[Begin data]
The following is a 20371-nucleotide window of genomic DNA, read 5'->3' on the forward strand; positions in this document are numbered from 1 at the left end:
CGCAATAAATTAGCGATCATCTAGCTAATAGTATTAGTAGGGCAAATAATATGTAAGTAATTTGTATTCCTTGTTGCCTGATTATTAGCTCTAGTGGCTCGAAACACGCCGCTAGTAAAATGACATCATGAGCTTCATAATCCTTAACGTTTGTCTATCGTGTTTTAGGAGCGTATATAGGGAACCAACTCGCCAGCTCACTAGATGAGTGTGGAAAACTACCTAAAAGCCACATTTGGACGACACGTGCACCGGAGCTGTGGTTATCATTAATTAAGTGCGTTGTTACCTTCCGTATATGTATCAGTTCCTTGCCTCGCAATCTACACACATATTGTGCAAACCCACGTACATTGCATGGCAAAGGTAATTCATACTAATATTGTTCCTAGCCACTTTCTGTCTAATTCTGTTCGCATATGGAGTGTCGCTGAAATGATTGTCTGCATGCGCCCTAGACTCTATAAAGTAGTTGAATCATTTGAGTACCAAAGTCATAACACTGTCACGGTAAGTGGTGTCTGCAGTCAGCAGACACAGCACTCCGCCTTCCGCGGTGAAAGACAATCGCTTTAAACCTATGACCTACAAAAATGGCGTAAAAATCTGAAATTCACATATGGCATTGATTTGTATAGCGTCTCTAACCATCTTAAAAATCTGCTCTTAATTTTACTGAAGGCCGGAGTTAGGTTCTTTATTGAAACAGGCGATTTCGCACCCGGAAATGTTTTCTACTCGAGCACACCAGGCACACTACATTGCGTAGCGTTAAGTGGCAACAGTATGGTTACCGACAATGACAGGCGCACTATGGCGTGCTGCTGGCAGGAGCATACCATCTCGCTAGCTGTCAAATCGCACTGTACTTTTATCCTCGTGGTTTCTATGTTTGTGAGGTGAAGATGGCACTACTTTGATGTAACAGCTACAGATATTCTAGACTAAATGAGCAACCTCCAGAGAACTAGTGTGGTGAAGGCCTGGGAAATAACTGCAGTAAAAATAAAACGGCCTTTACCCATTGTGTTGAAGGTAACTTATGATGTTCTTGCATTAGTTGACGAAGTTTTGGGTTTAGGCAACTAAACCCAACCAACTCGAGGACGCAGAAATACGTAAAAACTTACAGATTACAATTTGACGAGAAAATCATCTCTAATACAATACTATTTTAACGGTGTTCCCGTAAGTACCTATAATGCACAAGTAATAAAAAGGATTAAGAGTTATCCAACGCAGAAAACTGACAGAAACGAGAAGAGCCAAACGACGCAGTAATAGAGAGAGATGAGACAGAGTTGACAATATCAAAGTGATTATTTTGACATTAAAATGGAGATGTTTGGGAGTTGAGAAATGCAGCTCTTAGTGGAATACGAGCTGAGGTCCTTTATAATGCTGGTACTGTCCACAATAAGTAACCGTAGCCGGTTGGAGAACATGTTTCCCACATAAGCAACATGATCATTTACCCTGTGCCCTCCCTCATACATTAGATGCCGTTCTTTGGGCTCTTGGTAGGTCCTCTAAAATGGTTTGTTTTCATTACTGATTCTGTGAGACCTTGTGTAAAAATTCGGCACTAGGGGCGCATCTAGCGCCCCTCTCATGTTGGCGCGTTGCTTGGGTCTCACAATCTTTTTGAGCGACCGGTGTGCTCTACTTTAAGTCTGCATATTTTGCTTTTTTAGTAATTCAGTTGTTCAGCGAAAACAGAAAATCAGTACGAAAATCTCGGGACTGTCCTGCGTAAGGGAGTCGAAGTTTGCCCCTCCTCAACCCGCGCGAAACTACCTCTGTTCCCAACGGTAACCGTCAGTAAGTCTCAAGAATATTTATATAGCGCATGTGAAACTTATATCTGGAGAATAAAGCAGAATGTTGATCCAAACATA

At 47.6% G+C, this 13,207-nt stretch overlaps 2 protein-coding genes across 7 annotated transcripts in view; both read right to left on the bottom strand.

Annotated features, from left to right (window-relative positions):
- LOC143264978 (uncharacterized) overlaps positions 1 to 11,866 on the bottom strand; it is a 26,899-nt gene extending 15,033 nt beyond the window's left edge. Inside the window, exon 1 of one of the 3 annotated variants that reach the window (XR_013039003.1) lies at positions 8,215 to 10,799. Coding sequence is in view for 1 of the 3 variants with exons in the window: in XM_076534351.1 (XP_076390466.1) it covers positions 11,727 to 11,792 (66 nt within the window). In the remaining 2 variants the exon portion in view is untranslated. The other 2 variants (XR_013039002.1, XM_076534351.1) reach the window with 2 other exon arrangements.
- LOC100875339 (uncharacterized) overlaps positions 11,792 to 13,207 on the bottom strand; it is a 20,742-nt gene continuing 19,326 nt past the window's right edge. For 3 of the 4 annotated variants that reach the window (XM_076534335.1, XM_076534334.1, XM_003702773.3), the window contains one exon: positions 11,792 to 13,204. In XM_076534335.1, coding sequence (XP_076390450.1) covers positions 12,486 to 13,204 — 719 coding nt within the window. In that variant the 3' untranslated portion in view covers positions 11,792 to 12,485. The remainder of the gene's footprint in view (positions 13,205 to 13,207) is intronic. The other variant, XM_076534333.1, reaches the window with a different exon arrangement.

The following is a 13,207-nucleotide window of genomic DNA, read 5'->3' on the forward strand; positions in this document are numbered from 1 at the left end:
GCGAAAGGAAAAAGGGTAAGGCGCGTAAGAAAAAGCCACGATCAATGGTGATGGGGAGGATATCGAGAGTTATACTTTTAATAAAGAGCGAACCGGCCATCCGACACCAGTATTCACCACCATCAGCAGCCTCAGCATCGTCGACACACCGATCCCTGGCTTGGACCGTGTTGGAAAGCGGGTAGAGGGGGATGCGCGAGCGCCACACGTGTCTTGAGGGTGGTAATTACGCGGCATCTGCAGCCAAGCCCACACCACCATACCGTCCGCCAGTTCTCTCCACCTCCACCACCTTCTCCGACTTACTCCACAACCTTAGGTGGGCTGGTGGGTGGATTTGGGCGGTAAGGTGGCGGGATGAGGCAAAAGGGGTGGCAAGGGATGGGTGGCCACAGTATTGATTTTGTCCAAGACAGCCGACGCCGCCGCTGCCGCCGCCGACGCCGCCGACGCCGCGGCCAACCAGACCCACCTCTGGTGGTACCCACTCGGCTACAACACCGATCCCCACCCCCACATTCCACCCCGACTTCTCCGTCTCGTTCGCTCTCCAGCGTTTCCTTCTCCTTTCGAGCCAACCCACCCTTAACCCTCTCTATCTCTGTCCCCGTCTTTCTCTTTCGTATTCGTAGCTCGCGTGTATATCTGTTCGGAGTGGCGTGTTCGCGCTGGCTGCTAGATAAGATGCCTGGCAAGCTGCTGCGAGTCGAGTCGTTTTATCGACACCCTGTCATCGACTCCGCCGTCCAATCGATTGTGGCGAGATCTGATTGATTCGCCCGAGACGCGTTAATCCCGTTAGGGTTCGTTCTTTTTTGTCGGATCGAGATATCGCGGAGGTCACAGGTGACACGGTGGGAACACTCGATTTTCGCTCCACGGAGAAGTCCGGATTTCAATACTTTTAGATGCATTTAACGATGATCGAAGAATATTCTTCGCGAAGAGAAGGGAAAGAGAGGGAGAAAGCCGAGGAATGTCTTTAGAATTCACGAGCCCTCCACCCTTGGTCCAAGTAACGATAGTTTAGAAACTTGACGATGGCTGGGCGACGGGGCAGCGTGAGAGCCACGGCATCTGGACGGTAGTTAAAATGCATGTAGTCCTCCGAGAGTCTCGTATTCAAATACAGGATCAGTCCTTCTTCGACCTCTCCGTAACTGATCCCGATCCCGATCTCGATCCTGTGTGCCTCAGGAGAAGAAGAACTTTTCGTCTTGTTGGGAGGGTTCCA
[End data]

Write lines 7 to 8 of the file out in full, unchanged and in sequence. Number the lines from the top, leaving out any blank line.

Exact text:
The following is a 13,207-nucleotide window of genomic DNA, read 5'->3' on the forward strand; positions in this document are numbered from 1 at the left end:
GCGAAAGGAAAAAGGGTAAGGCGCGTAAGAAAAAGCCACGATCAATGGTGATGGGGAGGATATCGAGAGTTATACTTTTAATAAAGAGCGAACCGGCCATCCGACACCAGTATTCACCACCATCAGCAGCCTCAGCATCGTCGACACACCGATCCCTGGCTTGGACCGTGTTGGAAAGCGGGTAGAGGGGGATGCGCGAGCGCCACACGTGTCTTGAGGGTGGTAATTACGCGGCATCTGCAGCCAAGCCCACACCACCATACCGTCCGCCAGTTCTCTCCACCTCCACCACCTTCTCCGACTTACTCCACAACCTTAGGTGGGCTGGTGGGTGGATTTGGGCGGTAAGGTGGCGGGATGAGGCAAAAGGGGTGGCAAGGGATGGGTGGCCACAGTATTGATTTTGTCCAAGACAGCCGACGCCGCCGCTGCCGCCGCCGACGCCGCCGACGCCGCGGCCAACCAGACCCACCTCTGGTGGTACCCACTCGGCTACAACACCGATCCCCACCCCCACATTCCACCCCGACTTCTCCGTCTCGTTCGCTCTCCAGCGTTTCCTTCTCCTTTCGAGCCAACCCACCCTTAACCCTCTCTATCTCTGTCCCCGTCTTTCTCTTTCGTATTCGTAGCTCGCGTGTATATCTGTTCGGAGTGGCGTGTTCGCGCTGGCTGCTAGATAAGATGCCTGGCAAGCTGCTGCGAGTCGAGTCGTTTTATCGACACCCTGTCATCGACTCCGCCGTCCAATCGATTGTGGCGAGATCTGATTGATTCGCCCGAGACGCGTTAATCCCGTTAGGGTTCGTTCTTTTTTGTCGGATCGAGATATCGCGGAGGTCACAGGTGACACGGTGGGAACACTCGATTTTCGCTCCACGGAGAAGTCCGGATTTCAATACTTTTAGATGCATTTAACGATGATCGAAGAATATTCTTCGCGAAGAGAAGGGAAAGAGAGGGAGAAAGCCGAGGAATGTCTTTAGAATTCACGAGCCCTCCACCCTTGGTCCAAGTAACGATAGTTTAGAAACTTGACGATGGCTGGGCGACGGGGCAGCGTGAGAGCCACGGCATCTGGACGGTAGTTAAAATGCATGTAGTCCTCCGAGAGTCTCGTATTCAAATACAGGATCAGTCCTTCTTCGACCTCTCCGTAACTGATCCCGATCCCGATCTCGATCCTGTGTGCCTCAGGAGAAGAAGAACTTTTCGTCTTGTTGGGAGGGTTCCA